– a dancer practices for a performance in an open square.

IMG_4123-Optimized

find clubs packed with young students partying.

IMG_4103-Optimized

-lots of period architecture

IMG_4134-Optimized

– Chinatown has  a lot of good restaurants and stores.

IMG_4092-Optimized

– lots of cool little cafe’s to hang out in when it drizzles.

IMG_4125-Optimized

IMG_4116-Optimized

– sights and sounds of an unhurried place.

IMG_4141-Optimized

– really different street art found unexpectedly.

IMG_4106-Optimized

IMG_4126-Optimized

IMG_4147-Optimized

IMG_4150-Optimized

IMG_4127-Optimized

– West Olson, photographer and my local guide through Fan Tan Alley.

IMG_4094-Optimized

IMG_4087-Optimized

– he took me to some cool cafes….where the owners encourage you to stay and hang.

IMG_4076-Optimized

– intimate shoppes hidden down shady alley ways.

wayne

– fantastic natural light for a new head shot.

Argghhh… I flew into Vancouver Canada last night and guess what….pouring rain and freezing cold…. as always. I knew what I would be getting into…after the Texas sunshine this dreary berg seems like hell on earth. We woke up this morning to dark grey skies and pounding rain on the windows….definatley not sexy. Luckily I only have to stay here 12 days. I regret leaving Dallas… this is the best time of year for weather ( under 100 degrees is better for pool time believe it or not) …and the skies are pristine blue.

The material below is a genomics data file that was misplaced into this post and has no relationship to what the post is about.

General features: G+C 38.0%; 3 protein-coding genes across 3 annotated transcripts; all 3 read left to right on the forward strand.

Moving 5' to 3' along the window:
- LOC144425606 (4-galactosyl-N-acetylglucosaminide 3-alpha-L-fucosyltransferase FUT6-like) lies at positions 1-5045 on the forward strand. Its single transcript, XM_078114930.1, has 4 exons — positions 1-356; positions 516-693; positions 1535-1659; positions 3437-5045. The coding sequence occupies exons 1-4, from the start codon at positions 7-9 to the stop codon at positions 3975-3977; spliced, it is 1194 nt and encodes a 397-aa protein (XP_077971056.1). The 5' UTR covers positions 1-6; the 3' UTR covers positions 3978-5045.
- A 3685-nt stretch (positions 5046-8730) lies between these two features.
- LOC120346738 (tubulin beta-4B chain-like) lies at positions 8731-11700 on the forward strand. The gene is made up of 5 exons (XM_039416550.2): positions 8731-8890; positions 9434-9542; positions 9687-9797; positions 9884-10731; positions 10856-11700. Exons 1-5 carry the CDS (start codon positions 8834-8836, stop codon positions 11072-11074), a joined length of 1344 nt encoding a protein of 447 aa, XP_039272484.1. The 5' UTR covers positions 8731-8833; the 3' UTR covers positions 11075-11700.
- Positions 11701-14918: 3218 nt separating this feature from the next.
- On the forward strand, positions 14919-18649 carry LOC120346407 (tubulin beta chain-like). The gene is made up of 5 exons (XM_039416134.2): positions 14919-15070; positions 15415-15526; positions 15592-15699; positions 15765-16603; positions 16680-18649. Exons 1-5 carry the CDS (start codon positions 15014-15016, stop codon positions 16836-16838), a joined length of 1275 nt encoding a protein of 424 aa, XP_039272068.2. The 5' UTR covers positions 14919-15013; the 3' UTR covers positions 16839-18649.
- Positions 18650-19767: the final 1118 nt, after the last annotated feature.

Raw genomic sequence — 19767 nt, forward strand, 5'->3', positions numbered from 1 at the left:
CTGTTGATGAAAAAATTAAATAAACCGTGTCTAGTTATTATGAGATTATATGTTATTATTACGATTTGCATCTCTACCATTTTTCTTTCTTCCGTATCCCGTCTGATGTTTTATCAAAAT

Landing in Vancouver, if you have to rent a car, it’s like a soviet nightmare from fifty years ago. The facilities at YVR are  antiquated, disorganized and unfriendly . Luggage carts seem to have been banished from the arrivals facility. There is no car rental kiosks inside the airport, you have to take your luggage and walk down a dark exit ramp with sketchy sidewalks in the rain…and there are no signs btw. The city itself feels loathsome and creepy. People present themselves as anal and self-conscious.

Our Texan suntans attracted jealous glares rather than smiles. Our rental rep in Vancouver, once we found them underneath a parking garage some ways away,  accused Dallas of being ‘focused on customer service’…as part of his explanation as to why the service was so poor…as if that were a dirty trick played on Vancouver’s argumentative and ‘a-hole’ style of receiving guests. There is no comparison between the service we get at DFW compared to YVR….night and day…..apples and rotten fruit.

OK…Texans are overly polite as a culture…I get that. In fact they are so friendly, welcoming, receptive and complimentary that a Vancouverite is shocked by the initial experience of open handed civility. Coming from the critical and covetous culture of Vancouver…the friendliness and high level of customer service in Texas is at first overwhelming. Having to fly into Vancouver on business is like getting a rectal exam….you want to get it over with and get out.